final portion of this section discusses the various mediators of inflammation and hyperreactivity in airways and the ways in which these mediators may influence the airway response to inhaled allergens.

Epithelium and Other Airway Structural Tissues and Cells

EPITHELIAL CELLS

The resident cells and tissues of the upper and lower airways include the epithelial covering of the upper airways as well as the lining of the bifurcations of the bronchi and extending to the respiratory bronchioles. The epithelial cells that cover these structures are ciliated and known as epithelial brush-like cells (or type III epithelial cells). These bronchial brush cells have surface cilia that beat material and proteins caught in mucus toward the upper airway and out of the lower and upper airway system. A similar cell is the alveolar brush cell, which is found in the alveolar space (Hunninghake et al., 1979).

In addition to the type III alveolar epithelial or brush cells, two other types of epithelial cells line the bronchial mucosa or overlay the alveolar structure. Known as type I and type II alveolar epithelial cells, these have various and diverse functions. Both the bronchial brush cell with columnar epithelium (the type III epithelial cell noted above) and type I epithelial cells are end-stage differentiated cells that cover the vast majority of the respiratory epithelium. Type II alveolar epithelial cells are capable of dividing and may give rise to both type I and type III cells through their proliferative activity (Hunninghake et al., 1979). They are the source of phospholipid-rich surfactant, which maintains the integrity of the alveolar spaces; in addition, they may produce factors that are involved in nonspecific host defense (Hunninghake et al., 1979). Goblet cells or mucus-producing cells found in the bronchi are also prominent; such cells can produce materials, in particular, mucus, that blanket the bronchial brush cells and enhance their functioning.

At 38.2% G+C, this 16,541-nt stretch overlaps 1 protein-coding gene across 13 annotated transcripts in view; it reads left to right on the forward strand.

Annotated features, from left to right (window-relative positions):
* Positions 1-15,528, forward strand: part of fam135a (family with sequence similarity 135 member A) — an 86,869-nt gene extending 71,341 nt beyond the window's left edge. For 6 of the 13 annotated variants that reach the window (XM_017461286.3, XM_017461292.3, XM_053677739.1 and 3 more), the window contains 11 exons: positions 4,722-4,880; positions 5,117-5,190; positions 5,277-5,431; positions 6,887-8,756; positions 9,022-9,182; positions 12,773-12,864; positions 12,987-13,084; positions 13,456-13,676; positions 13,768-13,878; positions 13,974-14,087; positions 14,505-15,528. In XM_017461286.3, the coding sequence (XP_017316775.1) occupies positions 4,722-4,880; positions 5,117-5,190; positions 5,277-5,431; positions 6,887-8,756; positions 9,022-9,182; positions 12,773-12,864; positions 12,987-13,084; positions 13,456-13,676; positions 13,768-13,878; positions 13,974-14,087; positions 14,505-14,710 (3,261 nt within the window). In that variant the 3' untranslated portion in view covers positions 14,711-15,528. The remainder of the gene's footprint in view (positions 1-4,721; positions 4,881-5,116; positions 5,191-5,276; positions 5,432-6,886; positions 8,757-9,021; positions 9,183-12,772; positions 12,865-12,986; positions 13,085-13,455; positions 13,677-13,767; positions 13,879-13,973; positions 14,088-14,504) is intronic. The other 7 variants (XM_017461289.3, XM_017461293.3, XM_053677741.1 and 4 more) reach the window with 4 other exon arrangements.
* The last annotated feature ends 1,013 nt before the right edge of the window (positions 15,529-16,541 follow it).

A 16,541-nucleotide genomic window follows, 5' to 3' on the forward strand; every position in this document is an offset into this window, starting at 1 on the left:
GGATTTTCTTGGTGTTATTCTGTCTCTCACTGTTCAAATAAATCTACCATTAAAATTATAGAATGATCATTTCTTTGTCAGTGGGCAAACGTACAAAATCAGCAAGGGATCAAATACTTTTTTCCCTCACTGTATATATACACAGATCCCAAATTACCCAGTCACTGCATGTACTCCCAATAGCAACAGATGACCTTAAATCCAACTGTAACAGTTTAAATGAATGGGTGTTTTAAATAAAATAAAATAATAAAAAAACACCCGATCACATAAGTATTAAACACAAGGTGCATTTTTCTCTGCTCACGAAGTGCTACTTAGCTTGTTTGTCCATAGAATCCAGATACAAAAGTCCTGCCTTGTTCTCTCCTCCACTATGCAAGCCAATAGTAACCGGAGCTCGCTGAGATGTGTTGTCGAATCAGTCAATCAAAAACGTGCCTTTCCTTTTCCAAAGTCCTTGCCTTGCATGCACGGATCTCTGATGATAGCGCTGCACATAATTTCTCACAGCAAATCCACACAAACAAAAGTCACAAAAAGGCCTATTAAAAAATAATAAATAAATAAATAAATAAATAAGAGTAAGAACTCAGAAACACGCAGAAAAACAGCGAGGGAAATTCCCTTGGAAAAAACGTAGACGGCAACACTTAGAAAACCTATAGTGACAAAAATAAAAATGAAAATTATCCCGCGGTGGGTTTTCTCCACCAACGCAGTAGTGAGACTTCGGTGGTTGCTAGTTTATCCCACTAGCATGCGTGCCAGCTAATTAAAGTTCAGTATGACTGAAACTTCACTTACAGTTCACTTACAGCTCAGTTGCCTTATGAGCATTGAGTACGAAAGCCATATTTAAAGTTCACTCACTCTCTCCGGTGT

SUBEPITHELIAL STRUCTURES

Below the overlay of epithelial cells in the respiratory mucosa is a rich network of subepithelial structures. Obviously, blood vessels are present, which contain both endothelium and smooth muscle; also to be found are other resident cells that are involved in maintaining ground structure. These include fibroblasts; mast cells in a resting or basal, nonactivated state; nerve cells; and a rich biochemical network of ground substances including collagen, fibronectin, and other structural proteins and proteoglycans that contribute to the integrity of the airways. Within the bronchi, structural integrity



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